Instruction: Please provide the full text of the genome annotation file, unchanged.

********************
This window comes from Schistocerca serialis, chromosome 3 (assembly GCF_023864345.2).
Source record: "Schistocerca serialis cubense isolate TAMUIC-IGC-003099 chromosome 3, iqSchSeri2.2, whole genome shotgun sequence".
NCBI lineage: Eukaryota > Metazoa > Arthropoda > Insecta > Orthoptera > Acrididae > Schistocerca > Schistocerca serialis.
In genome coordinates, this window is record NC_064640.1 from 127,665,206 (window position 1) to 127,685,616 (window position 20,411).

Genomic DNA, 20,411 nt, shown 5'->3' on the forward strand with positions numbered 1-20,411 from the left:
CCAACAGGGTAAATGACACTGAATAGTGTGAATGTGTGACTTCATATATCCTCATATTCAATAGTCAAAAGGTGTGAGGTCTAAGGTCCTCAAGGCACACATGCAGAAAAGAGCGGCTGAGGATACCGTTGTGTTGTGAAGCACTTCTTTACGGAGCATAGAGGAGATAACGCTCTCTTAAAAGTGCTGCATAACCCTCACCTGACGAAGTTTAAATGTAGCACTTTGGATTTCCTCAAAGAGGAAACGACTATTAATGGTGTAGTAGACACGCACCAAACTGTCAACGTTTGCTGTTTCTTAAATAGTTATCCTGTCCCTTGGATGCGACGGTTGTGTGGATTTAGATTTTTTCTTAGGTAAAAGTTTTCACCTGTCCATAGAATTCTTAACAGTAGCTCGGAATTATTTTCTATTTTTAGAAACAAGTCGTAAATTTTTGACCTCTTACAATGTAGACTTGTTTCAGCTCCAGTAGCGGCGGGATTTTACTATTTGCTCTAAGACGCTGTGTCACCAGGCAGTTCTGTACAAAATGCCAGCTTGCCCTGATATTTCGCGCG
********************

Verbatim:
This window comes from Schistocerca serialis, chromosome 3 (assembly GCF_023864345.2).
Source record: "Schistocerca serialis cubense isolate TAMUIC-IGC-003099 chromosome 3, iqSchSeri2.2, whole genome shotgun sequence".
NCBI lineage: Eukaryota > Metazoa > Arthropoda > Insecta > Orthoptera > Acrididae > Schistocerca > Schistocerca serialis.
In genome coordinates, this window is record NC_064640.1 from 127,665,206 (window position 1) to 127,685,616 (window position 20,411).

Genomic DNA, 20,411 nt, shown 5'->3' on the forward strand with positions numbered 1-20,411 from the left:
CCAACAGGGTAAATGACACTGAATAGTGTGAATGTGTGACTTCATATATCCTCATATTCAATAGTCAAAAGGTGTGAGGTCTAAGGTCCTCAAGGCACACATGCAGAAAAGAGCGGCTGAGGATACCGTTGTGTTGTGAAGCACTTCTTTACGGAGCATAGAGGAGATAACGCTCTCTTAAAAGTGCTGCATAACCCTCACCTGACGAAGTTTAAATGTAGCACTTTGGATTTCCTCAAAGAGGAAACGACTATTAATGGTGTAGTAGACACGCACCAAACTGTCAACGTTTGCTGTTTCTTAAATAGTTATCCTGTCCCTTGGATGCGACGGTTGTGTGGATTTAGATTTTTTCTTAGGTAAAAGTTTTCACCTGTCCATAGAATTCTTAACAGTAGCTCGGAATTATTTTCTATTTTTAGAAACAAGTCGTAAATTTTTGACCTCTTACAATGTAGACTTGTTTCAGCTCCAGTAGCGGCGGGATTTTACTATTTGCTCTAAGACGCTGTGTCACCAGGCAGTTCTGTACAAAATGCCAGCTTGCCCTGATATTTCGCGCG